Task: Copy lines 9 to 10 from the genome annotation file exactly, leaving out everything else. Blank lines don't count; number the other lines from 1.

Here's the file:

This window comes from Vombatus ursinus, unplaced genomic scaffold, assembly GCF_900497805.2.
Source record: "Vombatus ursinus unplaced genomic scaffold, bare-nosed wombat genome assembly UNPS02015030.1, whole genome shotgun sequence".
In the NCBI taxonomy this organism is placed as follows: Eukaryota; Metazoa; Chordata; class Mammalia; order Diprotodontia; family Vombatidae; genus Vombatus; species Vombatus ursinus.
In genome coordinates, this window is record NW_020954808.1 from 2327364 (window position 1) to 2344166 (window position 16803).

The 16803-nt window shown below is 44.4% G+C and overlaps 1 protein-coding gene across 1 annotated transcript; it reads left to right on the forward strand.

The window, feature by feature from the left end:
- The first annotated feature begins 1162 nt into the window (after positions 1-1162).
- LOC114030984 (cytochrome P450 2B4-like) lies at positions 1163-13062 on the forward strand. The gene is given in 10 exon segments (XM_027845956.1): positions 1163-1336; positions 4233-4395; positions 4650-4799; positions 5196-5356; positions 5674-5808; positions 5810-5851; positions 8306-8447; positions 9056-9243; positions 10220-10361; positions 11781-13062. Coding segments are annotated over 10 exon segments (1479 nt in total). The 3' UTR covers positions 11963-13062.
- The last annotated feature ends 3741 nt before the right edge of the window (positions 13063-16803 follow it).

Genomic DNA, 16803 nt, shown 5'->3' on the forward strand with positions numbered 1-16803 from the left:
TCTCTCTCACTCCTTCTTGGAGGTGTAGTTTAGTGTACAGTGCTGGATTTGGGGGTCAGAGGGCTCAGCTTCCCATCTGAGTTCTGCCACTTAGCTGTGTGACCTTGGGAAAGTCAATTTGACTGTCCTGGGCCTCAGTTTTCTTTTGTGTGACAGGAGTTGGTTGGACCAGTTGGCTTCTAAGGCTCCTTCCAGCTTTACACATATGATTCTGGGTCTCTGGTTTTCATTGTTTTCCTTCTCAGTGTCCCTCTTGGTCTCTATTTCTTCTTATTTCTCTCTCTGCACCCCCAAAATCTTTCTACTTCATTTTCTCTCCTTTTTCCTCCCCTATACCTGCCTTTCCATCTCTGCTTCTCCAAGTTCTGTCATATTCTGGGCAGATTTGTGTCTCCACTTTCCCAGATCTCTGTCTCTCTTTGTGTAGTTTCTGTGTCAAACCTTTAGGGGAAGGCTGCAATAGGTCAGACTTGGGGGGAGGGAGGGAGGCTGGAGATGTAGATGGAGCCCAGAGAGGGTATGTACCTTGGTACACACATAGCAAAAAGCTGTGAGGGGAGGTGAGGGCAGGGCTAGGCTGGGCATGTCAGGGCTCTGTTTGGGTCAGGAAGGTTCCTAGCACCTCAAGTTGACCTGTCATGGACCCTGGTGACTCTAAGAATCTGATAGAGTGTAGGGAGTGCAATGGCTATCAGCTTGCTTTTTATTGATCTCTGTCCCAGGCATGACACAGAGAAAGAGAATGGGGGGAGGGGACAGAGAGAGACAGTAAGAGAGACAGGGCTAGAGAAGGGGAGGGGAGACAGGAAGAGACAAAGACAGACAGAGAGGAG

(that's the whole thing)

- The last annotated feature ends 3741 nt before the right edge of the window (positions 13063-16803 follow it).

Genomic DNA, 16803 nt, shown 5'->3' on the forward strand with positions numbered 1-16803 from the left: